Le finestre di Abiquiu: sguardi e riflessi su un recuperato trascendentalismo nell’opera di Georgia O’Keeffe
I consider the life of Georgia O'Keeffe (1887-1986), American Modernist painter and writer, as a series of windows through which she looks at the world and, at different stages, force and nourish the conquest of her identity as American, woman and artist. From the places of her childhood to the opaque period of 'confine' in New York, as Stieglitz’s wife and woman-artist, O’Keeffe plans her evasion, looking for a space of her own where to find the center of her individuality. The opening to the world is embodied in the multiple perspectives that New Mexico offers, in its physical and mental spaces. At Ghost Ranch, and in Abiquiu, O'Keeffe finds the natural sources of a work that brings back originality and discipline.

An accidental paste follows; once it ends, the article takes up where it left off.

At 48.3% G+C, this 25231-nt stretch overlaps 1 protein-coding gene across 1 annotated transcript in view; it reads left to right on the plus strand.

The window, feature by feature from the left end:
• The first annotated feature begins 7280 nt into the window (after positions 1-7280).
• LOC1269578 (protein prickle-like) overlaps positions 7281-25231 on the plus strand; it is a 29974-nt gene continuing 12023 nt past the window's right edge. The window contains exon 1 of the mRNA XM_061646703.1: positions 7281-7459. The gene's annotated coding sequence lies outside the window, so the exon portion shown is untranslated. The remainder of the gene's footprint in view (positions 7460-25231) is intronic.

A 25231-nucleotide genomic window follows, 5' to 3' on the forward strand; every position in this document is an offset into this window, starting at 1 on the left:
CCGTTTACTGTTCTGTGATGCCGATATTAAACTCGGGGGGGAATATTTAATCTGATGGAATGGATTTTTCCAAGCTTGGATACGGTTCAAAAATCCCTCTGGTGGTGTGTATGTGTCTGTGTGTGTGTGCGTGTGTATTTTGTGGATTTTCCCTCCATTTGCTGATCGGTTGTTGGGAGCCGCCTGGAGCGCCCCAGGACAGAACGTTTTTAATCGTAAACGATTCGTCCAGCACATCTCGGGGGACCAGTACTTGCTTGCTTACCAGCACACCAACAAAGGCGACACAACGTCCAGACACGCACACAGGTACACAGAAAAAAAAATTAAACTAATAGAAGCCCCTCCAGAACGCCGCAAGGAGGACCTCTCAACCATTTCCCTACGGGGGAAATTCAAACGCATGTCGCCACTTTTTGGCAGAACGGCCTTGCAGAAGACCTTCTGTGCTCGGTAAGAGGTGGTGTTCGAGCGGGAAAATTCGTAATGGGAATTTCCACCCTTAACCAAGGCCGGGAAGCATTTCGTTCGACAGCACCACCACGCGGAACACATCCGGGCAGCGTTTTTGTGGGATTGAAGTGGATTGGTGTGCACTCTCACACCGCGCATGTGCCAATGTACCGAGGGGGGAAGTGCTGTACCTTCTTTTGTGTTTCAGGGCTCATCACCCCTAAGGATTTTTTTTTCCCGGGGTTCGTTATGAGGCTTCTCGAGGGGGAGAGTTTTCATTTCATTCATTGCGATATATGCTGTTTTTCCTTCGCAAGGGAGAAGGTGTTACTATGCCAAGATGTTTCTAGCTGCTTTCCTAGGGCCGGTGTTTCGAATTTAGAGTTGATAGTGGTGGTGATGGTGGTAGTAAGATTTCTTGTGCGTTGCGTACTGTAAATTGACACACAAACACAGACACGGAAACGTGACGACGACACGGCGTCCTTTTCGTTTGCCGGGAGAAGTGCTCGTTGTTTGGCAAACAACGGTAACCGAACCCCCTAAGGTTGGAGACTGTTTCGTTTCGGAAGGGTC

The present work, articulated within visual studies, literature and culture, considers O’Keeffe’s modernism from a new transcendentalist perspective. The analysis is based on a selection of letters between O'Keeffe and Stieglitz (1913-1946), O'Keeffe and Maria Chabot (1941-1949), on his autobiography (1976), and conversations recorded in C.S.Merril’s Weekends with O'Keeffe (1973-1979), supported by selected images.
I assert that the windows in New Mexico, even if only virtually told in letters, 'mimetic' and 'simulacral’, as in Friedberg’s The Virtual Window, turn out as bold openings in communion with the surrounding nature, and allow the artist to create the necessary exchange to live a collective individuality. O'Keeffe learns that this opening is the vehicle to honor her mission, the filter to better understand herself, protected by the reassuring domesticity, and the positive role model that, in the variations and repetitions of the simplicity of the daily rituals, restores her original relationship with the universe.